Hamada Kinji started working at a sushi shop in Japan when he was 18, when he began his training to become a sushi chef.
His days were between 15 and 18 hours long, leaving only time to sleep, which he continued doing for about three years, living in a dorm.
Now the owner and head chef of Kinji Japanese Restaurant, he always wanted to open his own restaurant and it “happened to happen here in Christchurch”.
Kinji moved to New Zealand in 2000 and first lived in Takapō/Tekapo with his wife for six years. Once they had kids, the family moved to Christchurch and in 2007, he opened his first restaurant on Colombo St.
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At first, the restaurant solely operated as a sushi bar serving sushi and sashimi – a delicacy consisting of thinly sliced raw fish or meat.
“For Japanese people it was good and for those who have been to Japan or eaten at places like that, they understood, but rolled sushi is what everybody knew, so it was a slightly different style”, and something most people were not used to at the time, he said.
At the time, about 50 per cent of his customers were Japanese, and Kinji sometimes witnessed some reluctance among non-Japanese people to try something new and unfamiliar, like raw fish.
“I was just doing what I wanted to do,” he said.
After the 2011 Canterbury earthquakes, Kinji’s shop was demolished and shortly after, he relocated to Greers Rd in Bryndwr. A lot of people enquired about a variety of Japanese foods which led to the expansion of his menu.
“They would ask whether we did takoyaki or gyoza, foods that they tried in Japan or menus that they liked at restaurants that existed before the earthquakes.”
While Kinji continued working as a sushi chef, he worked as a teamwith two others who both brought their own expertise.
With a similar geography to Japan, four seasons and being surrounded by water, it was relatively easy to collect ingredients in New Zealand, Kinji said.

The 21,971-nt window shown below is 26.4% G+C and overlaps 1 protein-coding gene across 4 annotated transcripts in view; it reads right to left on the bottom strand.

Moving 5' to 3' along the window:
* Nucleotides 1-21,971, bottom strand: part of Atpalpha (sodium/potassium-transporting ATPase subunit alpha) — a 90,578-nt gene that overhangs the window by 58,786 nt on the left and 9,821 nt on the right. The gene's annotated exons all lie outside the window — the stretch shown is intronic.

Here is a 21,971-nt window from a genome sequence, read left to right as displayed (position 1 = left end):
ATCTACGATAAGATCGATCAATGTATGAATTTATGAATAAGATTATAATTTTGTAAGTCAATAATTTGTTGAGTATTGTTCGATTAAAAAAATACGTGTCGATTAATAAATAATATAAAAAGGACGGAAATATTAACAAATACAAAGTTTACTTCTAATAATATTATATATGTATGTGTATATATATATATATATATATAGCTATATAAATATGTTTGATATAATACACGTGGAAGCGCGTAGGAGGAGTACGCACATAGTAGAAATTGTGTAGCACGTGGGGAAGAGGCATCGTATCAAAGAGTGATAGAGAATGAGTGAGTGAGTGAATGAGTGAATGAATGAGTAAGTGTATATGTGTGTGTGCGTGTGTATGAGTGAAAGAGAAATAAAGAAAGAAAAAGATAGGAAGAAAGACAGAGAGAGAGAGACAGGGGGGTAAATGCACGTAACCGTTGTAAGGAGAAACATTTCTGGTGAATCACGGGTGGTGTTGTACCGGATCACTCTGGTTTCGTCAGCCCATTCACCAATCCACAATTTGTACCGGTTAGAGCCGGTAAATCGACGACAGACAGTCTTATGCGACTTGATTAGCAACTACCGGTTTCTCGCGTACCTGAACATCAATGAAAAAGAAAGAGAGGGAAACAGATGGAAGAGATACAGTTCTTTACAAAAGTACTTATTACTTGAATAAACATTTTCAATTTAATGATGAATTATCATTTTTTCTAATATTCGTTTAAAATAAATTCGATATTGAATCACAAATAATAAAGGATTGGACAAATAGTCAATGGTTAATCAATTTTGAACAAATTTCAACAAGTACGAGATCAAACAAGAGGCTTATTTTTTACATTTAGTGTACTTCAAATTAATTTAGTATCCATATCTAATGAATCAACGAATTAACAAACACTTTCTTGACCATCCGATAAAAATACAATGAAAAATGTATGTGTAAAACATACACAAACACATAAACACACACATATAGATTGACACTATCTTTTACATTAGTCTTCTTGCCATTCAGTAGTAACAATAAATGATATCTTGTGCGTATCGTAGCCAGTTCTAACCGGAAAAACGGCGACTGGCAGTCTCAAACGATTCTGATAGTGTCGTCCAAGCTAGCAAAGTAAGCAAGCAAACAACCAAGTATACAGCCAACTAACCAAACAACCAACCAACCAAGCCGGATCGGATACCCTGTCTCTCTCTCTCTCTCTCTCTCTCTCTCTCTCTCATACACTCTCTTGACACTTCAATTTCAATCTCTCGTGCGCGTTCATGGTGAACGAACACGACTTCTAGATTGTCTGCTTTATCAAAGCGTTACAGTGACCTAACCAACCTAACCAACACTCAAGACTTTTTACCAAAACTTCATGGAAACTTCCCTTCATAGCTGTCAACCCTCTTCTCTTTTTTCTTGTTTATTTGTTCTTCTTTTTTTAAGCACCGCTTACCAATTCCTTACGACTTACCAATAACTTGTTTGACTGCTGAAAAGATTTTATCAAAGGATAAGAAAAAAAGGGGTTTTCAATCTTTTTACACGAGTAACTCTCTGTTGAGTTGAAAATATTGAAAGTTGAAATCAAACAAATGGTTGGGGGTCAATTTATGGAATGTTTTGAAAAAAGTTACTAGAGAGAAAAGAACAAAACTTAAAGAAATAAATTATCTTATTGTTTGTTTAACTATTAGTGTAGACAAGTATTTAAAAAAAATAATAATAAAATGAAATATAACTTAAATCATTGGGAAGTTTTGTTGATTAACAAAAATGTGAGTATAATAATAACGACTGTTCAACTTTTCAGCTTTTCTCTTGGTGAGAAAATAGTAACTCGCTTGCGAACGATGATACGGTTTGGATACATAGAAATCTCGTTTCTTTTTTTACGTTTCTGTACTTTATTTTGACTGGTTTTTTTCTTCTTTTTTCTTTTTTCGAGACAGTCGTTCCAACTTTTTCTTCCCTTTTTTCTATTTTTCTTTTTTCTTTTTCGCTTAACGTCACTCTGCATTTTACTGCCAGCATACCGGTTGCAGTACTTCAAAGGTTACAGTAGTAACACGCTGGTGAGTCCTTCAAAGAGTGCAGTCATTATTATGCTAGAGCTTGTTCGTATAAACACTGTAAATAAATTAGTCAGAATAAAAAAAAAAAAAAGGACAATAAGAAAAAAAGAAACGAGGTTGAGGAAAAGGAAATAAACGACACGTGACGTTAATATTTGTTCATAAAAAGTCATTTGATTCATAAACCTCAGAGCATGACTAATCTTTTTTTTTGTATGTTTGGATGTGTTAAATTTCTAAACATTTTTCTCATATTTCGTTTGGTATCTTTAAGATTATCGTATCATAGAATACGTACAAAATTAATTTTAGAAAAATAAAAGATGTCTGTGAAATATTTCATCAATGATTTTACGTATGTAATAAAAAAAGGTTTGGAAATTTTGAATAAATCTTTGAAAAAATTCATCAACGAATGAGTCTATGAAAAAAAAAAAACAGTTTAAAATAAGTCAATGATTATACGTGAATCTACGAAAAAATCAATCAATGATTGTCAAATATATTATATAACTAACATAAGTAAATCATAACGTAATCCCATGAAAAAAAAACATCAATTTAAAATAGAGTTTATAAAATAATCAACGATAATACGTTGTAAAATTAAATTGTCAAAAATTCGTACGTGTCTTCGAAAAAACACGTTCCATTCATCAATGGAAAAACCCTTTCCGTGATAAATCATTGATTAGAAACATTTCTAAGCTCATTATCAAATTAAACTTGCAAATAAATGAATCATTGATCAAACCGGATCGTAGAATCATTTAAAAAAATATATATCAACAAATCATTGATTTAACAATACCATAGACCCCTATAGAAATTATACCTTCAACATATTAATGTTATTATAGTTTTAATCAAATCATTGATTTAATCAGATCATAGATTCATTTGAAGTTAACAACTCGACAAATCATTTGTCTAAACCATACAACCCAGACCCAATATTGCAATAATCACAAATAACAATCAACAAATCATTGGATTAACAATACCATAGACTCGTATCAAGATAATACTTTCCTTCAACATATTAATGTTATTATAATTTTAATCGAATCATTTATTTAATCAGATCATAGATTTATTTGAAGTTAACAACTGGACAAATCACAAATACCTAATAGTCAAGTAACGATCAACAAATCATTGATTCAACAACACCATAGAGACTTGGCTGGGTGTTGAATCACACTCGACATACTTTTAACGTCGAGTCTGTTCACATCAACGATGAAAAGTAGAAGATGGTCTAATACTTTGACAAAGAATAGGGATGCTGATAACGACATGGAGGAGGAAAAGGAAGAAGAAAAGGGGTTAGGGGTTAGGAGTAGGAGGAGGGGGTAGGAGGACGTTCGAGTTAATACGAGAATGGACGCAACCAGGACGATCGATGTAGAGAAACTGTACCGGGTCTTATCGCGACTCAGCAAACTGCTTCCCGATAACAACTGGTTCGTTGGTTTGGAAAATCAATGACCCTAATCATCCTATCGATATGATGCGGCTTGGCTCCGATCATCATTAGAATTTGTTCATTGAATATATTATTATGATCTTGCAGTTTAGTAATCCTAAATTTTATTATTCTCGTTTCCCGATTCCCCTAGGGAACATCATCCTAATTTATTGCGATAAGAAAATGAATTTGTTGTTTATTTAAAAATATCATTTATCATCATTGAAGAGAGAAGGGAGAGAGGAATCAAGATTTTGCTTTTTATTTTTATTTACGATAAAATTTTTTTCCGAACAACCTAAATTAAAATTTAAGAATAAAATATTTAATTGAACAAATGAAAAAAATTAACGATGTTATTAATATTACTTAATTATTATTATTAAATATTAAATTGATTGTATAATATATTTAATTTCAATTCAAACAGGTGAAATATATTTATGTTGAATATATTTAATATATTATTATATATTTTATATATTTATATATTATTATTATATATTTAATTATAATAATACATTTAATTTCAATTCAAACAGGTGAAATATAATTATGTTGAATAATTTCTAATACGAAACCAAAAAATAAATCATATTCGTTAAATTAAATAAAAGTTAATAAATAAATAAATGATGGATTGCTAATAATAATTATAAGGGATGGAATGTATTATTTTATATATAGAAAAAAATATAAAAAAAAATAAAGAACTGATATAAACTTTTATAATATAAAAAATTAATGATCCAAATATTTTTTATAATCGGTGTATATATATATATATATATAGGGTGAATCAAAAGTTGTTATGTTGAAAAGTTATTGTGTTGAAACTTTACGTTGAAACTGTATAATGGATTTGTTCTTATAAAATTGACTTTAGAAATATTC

“You can’t make Japanese food without water so the fact that there’s lots of water is big.”
However, every day Kinji spent time going to his fish supplier and carefully selecting fish to use for sashimi.
Out of about 20 fish, maybe one would be suitable, he said.
Kinji explained that the use of fish in New Zealand was very different to Japan, Kiwis generally cook the fish, rather than have it raw.
“But that is a difference between the final use of the fish, not the fault of the fisher, normally the intention is to cook it (in New Zealand) which would be fine.”
From catching the fish to transporting it, “every fish is treated with extreme care to get it to the shop” in Japan, Kinji said.
There was a “huge difference” between getting filleted fish and buying it whole which affected the smell and taste of the fish.
Since the earthquakes, Kinji said he noticed a change in people’s perception and attitude of Japanese food. Despite the conservative nature of the city, he witnessed people being “more adventurous and more willing to try new things”.
About 80 per cent of his customers were now Kiwi.
Getting to that point was one of the most challenging aspects of running the restaurant, Kinji said.
But, “if someone doesn’t do it, than no one will know about it”, he said, which kept him going.
His continued efforts were recognised when in February, Kinji was appointed as a Japanese Cuisine Goodwill Ambassador, along with two others in New Zealand.
First awarded in February 2015, Kinji was among 173 Goodwill Ambassadors who were Japanese nationals living across the world. Presented by the Japanese ambassador in New Zealand, Kinji was recognised for his contribution to spreading awareness of Japanese cuisine and culture in the country.
“There are still a lot of people who don’t know a lot about Japan and its culture… so it’s my hope that this can be a reason for people to know and learn more,” Kinji said.
“Without that base, there won’t be the next.”
An interesting aspect of being a sushi chef is being both the chef and server, he said. For Kinji, his restaurant is “a theatre”.
“Sometimes people come in… and they might have had a fight or been unhappy, but then they have a meal and enjoy themselves and say it was delicious and leave… That’s what I enjoy most.”
What he hoped to continue was simple: keep doing what he did best as a sushi chef, making slight adjustments to the menu occasionally but fundamentally for people to enjoy his Japanese food.
“I want people to share the food, challenge themselves to try something new.
“That’s what I believe I am doing this for.”